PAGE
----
**Spoiler Alert: If you have not read Drums of Autumn, it is best to skip this post!***
Outlander and all of those books in the series don’t always focus on the happy things that happen in life. If you have already seen seasons one through three, you know this. If you are a book reader, there is at least one more controversial (at least in this day and age) event coming this season, and Ronald D. Moore, Maril Davis, and Matthew B. Roberts addressed this during an interview with The Hollywood Reporter at the recent FYC panel in LA last week. The event which is being referred to is the rape of Brianna Randall.
“We’ve always been guided by that principle,” Moore told THR at a recent Emmy event to support the show. “We have a history of it with the show itself, [so the question becomes] how much of this material is in the show, when do we do it, when do we decide not to do it and why are we making that choice. You have to approach it on a case-by-case basis and this is obviously a big story point, so it wasn’t really an option not to do it. It’s more a question of how you’re going to do it and what it meant to that story in how you presented it.”
“As in everything we do with this show, like Jamie’s rape in season one, we’re not trying to ever be gratuitous,” executive producer Maril Davis tells THR. “We’re trying to depict things as they really happened in that time. Every scene moving forward, we’re trying to do something where you understand why the character is struggling so much but not doing it in a gratuitous way.”
“We’re sensitive to what’s going on in this time right now, but we’re also filming something that’s a historical piece,” Davis says. “So we’re trying to do that with both hats on.”
Executive producer Matt B. Roberts stressed that the series is not trying to be political but instead be true to the historical period that the show is intent on exploring. “If we’re trying to make a political statement within the show, then we’ve lost the plot,” he tells THR. “The characters have to be true to themselves and the storylines, and if someone gleans something from that, then that’s an individual gleaning something from it. But we don’t set out in the writers room to make a political statement about any character or any movement or anything.”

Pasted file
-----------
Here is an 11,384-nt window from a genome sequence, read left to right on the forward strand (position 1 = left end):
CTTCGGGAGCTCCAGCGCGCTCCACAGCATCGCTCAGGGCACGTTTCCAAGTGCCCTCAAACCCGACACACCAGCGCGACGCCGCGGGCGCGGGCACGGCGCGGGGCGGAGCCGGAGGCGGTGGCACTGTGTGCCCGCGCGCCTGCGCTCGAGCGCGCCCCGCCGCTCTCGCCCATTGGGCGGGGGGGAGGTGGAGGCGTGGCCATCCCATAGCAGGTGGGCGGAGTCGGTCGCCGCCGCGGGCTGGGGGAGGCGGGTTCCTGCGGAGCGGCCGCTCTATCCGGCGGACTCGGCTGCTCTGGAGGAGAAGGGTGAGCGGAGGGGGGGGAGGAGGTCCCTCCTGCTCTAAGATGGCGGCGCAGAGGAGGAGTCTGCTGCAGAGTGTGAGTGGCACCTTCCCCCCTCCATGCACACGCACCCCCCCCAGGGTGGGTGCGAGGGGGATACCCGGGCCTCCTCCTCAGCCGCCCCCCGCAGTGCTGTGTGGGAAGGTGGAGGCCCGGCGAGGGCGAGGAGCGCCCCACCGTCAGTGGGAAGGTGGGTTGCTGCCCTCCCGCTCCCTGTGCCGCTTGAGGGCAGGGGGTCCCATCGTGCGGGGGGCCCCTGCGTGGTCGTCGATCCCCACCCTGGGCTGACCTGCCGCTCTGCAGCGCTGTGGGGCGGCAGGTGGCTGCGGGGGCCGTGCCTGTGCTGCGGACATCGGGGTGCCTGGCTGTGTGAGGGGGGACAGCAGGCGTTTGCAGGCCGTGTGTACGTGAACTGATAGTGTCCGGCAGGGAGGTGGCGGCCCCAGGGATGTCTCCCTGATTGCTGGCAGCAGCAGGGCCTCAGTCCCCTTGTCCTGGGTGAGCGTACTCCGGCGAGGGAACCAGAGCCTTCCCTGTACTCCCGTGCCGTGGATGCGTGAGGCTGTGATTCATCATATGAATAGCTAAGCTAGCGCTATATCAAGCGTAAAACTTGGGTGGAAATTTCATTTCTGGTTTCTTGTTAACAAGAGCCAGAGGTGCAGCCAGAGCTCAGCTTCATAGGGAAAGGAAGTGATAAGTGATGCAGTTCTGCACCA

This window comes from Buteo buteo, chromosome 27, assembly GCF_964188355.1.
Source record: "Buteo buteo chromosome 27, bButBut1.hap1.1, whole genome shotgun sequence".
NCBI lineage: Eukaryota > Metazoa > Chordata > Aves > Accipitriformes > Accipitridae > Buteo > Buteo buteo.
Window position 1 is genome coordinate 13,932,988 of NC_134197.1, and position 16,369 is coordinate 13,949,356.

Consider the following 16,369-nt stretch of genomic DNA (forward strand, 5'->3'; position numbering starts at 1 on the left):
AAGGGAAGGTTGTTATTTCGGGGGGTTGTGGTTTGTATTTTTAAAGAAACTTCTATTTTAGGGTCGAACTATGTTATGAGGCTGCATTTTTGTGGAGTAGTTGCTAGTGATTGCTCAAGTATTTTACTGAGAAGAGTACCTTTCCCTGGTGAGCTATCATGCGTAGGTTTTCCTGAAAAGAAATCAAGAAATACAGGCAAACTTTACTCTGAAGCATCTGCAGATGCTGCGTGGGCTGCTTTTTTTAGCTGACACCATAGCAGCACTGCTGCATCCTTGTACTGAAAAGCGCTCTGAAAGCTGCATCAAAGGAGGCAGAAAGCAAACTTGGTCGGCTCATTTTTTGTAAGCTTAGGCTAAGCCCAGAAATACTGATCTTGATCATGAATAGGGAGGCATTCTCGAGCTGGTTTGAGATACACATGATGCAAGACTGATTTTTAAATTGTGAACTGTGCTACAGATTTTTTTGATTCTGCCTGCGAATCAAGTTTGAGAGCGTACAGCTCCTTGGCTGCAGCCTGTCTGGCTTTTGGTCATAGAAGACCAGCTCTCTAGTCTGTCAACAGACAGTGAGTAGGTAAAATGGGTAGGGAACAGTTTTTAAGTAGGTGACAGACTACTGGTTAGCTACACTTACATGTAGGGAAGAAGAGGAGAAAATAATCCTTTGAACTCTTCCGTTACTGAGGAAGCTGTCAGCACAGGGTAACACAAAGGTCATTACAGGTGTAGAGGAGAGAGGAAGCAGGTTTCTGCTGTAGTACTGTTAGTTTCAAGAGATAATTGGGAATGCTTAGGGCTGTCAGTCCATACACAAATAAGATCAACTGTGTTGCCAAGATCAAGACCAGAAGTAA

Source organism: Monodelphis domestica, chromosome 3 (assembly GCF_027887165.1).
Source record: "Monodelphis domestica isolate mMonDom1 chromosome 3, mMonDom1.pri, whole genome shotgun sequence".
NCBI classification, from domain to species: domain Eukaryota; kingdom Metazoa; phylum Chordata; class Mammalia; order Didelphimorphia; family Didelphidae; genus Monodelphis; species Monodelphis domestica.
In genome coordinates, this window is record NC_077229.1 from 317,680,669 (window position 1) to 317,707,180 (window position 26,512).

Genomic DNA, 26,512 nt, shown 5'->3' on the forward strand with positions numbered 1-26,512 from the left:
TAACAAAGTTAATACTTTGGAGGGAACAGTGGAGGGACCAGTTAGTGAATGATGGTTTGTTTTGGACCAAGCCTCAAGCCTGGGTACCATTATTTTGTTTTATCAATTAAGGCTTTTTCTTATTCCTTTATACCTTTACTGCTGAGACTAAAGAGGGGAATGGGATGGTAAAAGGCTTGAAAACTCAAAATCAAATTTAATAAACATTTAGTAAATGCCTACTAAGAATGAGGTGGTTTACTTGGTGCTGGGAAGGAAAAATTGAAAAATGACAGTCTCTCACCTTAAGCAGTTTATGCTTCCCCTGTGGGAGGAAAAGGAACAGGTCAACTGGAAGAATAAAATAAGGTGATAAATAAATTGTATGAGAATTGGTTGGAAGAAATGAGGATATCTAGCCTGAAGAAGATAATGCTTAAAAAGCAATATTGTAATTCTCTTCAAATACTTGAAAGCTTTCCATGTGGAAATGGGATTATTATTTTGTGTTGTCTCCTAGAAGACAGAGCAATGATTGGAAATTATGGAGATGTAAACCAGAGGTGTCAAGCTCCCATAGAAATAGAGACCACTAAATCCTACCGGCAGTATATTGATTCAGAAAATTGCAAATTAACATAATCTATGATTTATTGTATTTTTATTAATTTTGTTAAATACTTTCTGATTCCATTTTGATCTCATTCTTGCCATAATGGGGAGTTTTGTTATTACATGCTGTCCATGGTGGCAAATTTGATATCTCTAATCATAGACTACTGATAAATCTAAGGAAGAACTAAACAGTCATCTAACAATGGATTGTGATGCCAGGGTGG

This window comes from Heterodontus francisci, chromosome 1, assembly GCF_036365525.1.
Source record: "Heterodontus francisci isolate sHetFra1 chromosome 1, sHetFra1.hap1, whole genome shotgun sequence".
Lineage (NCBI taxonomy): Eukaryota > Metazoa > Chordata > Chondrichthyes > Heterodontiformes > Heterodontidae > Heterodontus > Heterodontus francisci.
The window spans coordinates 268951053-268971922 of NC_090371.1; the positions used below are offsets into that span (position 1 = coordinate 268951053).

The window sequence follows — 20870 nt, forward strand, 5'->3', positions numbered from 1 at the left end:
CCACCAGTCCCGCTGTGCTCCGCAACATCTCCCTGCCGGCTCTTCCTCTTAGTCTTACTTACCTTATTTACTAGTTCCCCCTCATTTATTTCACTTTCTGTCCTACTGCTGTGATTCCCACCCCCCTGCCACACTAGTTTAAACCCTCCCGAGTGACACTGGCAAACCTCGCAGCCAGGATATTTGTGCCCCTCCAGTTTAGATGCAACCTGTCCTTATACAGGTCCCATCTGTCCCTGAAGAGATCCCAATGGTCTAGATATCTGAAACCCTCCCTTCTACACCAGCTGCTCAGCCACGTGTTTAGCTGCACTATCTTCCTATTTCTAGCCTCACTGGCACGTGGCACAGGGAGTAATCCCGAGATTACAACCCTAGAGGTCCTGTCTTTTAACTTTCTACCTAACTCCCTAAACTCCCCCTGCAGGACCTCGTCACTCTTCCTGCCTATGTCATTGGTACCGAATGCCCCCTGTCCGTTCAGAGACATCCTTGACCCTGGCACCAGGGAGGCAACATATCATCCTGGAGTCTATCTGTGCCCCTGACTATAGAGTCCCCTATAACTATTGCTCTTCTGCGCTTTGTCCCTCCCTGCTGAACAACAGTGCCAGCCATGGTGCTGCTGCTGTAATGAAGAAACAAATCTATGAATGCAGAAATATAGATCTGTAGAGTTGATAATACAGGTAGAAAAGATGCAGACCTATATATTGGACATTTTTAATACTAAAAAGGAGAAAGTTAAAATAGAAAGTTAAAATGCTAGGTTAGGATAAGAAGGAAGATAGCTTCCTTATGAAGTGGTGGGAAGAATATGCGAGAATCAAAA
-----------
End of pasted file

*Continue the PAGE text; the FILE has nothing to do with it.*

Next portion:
That’s the biggest challenge Roberts says the staff faces when bringing the books to life onscreen. “If you harken back to season one where Jamie spanked Claire, a lot of the criticisms were about domestic violence and abuse,” Roberts says. “But in that time, that wasn’t even a thought. When a modern audience views Outlander through a modern lens, then yes, you can have problems with it. But if you actually place yourself in the period — and we’re not saying that rape was OK in that period either — but how the characters view it is how we’re showing it. We’re not showing it how we view it, and that makes a difference.”
As for how the series plans to depict the Bree/Bonnet rape scene, Roberts stressed the thematic importance of the story. “We won’t be handling [it] in the exact same way that we always have,” he says. “In a way, it tells a lot about the period that we’re in and the place that we’re in. We wanted this to tell story and for the theme of the whole season, not just for this moment.”
There are additional quotes from executive producer/writer Toni Graphia on the subject in the article.